I remember the days when each of my four kids was born. Penny breast-fed all of them. If she was tired, she might lie down, even doze a bit, but as soon as they went to sleep we would put them in the crib.
Back in our day, we never put kids to sleep on their back because we thought that if they vomited they’d choke on it and die. That was the medical teaching of the day.
Well, as anyone who has a child today knows, that was wrong. We should put babies to sleep on their back (thus the slogan “Back to Sleep”) to prevent Sudden Infant Death Syndrome.
It works. We’ve dropped the death rate from SIDS by more than 50 percent since we’ve been doing it.
The other thing we did in the 1980s was put kids on Australian sheepskins. So soft and cuddly and – so we thought – good for baby.
Wrong again. Babies should be put to sleep on a firm mattress, directly on a sheet. No bumper pads, pillows, fluffy toys or stuffed animals in the crib.
That setup might not look as cute, but when it comes to safety, cute doesn’t count.
When I started medical school, breast-feeding was considered to be for women too poor to bottle feed. It was considered something akin to giving birth to your child at home in the bedroom, rather than at a hospital.
Bottle-fed babies grew more quickly, were longer when you measured them and weighed more. Then the studies showed that breast-feeding has so many advantages: bonding with your baby, improved immunity and reduced instances of SIDS. Now, the recommendation is to breast-feed as much as you can for that first year of life.
All this brings me to a practice we must discontinue – the family bed. Back in the day, I mean hundreds of years ago, a newborn was always in the bed with the rest of the family. It was tradition. And back in the 1960s, the natural-birth movement said that the family bed, sleeping with your baby, was good for everyone.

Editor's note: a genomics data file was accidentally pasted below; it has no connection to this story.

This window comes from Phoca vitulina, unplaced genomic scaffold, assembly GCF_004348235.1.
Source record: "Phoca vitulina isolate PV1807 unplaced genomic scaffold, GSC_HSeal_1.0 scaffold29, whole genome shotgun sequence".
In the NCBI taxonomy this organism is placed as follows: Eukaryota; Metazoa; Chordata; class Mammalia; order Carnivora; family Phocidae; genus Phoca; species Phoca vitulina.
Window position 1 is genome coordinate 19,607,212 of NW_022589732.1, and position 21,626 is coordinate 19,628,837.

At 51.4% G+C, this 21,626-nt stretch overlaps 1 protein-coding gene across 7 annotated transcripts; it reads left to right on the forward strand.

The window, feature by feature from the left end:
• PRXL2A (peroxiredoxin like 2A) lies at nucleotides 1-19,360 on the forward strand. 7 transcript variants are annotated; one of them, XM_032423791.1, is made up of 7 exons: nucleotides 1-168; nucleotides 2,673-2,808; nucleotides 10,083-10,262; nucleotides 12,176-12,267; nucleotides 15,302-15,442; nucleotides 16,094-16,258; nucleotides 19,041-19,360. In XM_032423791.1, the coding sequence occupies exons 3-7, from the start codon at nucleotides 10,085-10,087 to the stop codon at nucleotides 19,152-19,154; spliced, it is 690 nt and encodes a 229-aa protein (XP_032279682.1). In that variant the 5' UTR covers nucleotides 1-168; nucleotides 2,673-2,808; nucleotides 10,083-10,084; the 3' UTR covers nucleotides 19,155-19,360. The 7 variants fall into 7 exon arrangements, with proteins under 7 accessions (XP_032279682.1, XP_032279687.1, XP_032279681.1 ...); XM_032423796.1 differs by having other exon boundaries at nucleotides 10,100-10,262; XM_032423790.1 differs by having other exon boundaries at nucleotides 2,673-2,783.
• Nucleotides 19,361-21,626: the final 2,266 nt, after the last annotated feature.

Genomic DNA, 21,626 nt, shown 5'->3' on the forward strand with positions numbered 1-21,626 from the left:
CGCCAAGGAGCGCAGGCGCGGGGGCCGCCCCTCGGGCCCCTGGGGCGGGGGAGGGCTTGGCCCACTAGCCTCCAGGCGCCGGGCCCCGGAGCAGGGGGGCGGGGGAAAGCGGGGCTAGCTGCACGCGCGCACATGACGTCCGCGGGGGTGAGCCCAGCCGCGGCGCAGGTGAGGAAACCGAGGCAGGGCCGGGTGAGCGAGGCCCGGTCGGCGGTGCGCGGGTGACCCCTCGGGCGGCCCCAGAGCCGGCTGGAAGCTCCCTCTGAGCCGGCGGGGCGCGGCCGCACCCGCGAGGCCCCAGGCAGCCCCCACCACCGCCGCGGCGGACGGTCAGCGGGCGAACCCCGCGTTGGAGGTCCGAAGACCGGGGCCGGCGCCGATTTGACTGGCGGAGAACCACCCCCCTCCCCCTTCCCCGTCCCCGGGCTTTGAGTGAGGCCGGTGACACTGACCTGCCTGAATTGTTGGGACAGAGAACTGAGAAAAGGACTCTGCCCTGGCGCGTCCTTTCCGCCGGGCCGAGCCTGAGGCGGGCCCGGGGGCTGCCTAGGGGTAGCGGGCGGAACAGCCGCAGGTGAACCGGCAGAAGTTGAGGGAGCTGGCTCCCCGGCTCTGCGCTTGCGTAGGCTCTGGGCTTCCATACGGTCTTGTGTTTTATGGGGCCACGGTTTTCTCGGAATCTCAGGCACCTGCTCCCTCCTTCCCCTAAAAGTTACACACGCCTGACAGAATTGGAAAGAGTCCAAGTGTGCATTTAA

Unfortunately, that idea was wrong. Study after study has shown that parents who sleep with a baby double the risk that the child will die of SIDS or suffocation. Disastrous stuff.
A recent study in the Journal of the American Medical Association Pediatrics shocked me – and might shock you – as it showed that sleeping with your baby is much more common than we thought.
Since 1993, 20,000 moms and dads have participated in the National Infant Sleep study. This study was partially responsible for the “Back to Sleep” movement that has knocked down SIDS. They found that today more than ever, moms and dads are sleeping with their kids. For example:
• In 1993, 13 percent of Hispanics shared beds with their kids – now it’s up to 21 percent.
• With African-Americans, the jump has been massive, going from 21 percent to nearly 40 percent.
• Among whites, the number of parents who report co-sleeping with their children has dropped to 9 percent.
African-Americans have the highest rates of SIDS and infant suffocation – probably due to this and the fact they have not embraced the “Back to Sleep” idea like other ethnic groups have.
This is not the only study to show that the family bed is bad. It’s just the nail in the coffin.
My spin: Protecting baby’s health is the most important thing you can do as a parent. Sleeping with your infant is bad. What’s traditional in your family might not be the best thing for your baby.
Dr. Zorba Paster is a family physician, university professor, author and broadcast journalist. He also hosts a radio program at 3 p.m. Saturdays on WBFO-FM 88.7.